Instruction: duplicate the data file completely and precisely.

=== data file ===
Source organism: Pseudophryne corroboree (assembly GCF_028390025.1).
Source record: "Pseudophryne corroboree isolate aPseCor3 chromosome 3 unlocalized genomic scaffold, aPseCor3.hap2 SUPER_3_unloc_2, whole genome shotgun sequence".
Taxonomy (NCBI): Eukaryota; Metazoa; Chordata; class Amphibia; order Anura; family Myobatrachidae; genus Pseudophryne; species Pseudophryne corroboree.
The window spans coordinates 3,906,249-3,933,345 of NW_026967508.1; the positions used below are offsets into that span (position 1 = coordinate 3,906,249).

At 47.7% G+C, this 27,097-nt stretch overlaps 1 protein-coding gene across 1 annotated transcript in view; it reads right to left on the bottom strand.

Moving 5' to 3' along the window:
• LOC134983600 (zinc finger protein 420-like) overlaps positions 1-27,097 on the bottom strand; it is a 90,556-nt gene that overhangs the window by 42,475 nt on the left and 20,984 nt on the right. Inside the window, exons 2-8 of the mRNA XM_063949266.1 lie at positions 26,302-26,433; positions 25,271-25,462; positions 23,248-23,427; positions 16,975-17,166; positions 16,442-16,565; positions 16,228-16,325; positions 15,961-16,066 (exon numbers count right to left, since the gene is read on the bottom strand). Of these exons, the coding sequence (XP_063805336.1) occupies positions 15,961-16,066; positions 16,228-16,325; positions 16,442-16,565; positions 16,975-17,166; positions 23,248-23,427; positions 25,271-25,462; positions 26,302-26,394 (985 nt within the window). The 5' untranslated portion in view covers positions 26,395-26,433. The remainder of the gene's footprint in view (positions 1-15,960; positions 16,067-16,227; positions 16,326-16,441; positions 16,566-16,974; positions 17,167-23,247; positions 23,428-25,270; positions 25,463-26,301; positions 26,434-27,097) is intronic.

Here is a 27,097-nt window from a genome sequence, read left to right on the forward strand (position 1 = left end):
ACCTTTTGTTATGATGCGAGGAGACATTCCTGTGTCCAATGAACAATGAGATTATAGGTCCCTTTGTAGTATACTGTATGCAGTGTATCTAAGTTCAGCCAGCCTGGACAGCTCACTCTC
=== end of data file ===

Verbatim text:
Source organism: Pseudophryne corroboree (assembly GCF_028390025.1).
Source record: "Pseudophryne corroboree isolate aPseCor3 chromosome 3 unlocalized genomic scaffold, aPseCor3.hap2 SUPER_3_unloc_2, whole genome shotgun sequence".
Taxonomy (NCBI): Eukaryota; Metazoa; Chordata; class Amphibia; order Anura; family Myobatrachidae; genus Pseudophryne; species Pseudophryne corroboree.
The window spans coordinates 3,906,249-3,933,345 of NW_026967508.1; the positions used below are offsets into that span (position 1 = coordinate 3,906,249).

At 47.7% G+C, this 27,097-nt stretch overlaps 1 protein-coding gene across 1 annotated transcript in view; it reads right to left on the bottom strand.

Moving 5' to 3' along the window:
• LOC134983600 (zinc finger protein 420-like) overlaps positions 1-27,097 on the bottom strand; it is a 90,556-nt gene that overhangs the window by 42,475 nt on the left and 20,984 nt on the right. Inside the window, exons 2-8 of the mRNA XM_063949266.1 lie at positions 26,302-26,433; positions 25,271-25,462; positions 23,248-23,427; positions 16,975-17,166; positions 16,442-16,565; positions 16,228-16,325; positions 15,961-16,066 (exon numbers count right to left, since the gene is read on the bottom strand). Of these exons, the coding sequence (XP_063805336.1) occupies positions 15,961-16,066; positions 16,228-16,325; positions 16,442-16,565; positions 16,975-17,166; positions 23,248-23,427; positions 25,271-25,462; positions 26,302-26,394 (985 nt within the window). The 5' untranslated portion in view covers positions 26,395-26,433. The remainder of the gene's footprint in view (positions 1-15,960; positions 16,067-16,227; positions 16,326-16,441; positions 16,566-16,974; positions 17,167-23,247; positions 23,428-25,270; positions 25,463-26,301; positions 26,434-27,097) is intronic.

Here is a 27,097-nt window from a genome sequence, read left to right on the forward strand (position 1 = left end):
ACCTTTTGTTATGATGCGAGGAGACATTCCTGTGTCCAATGAACAATGAGATTATAGGTCCCTTTGTAGTATACTGTATGCAGTGTATCTAAGTTCAGCCAGCCTGGACAGCTCACTCTC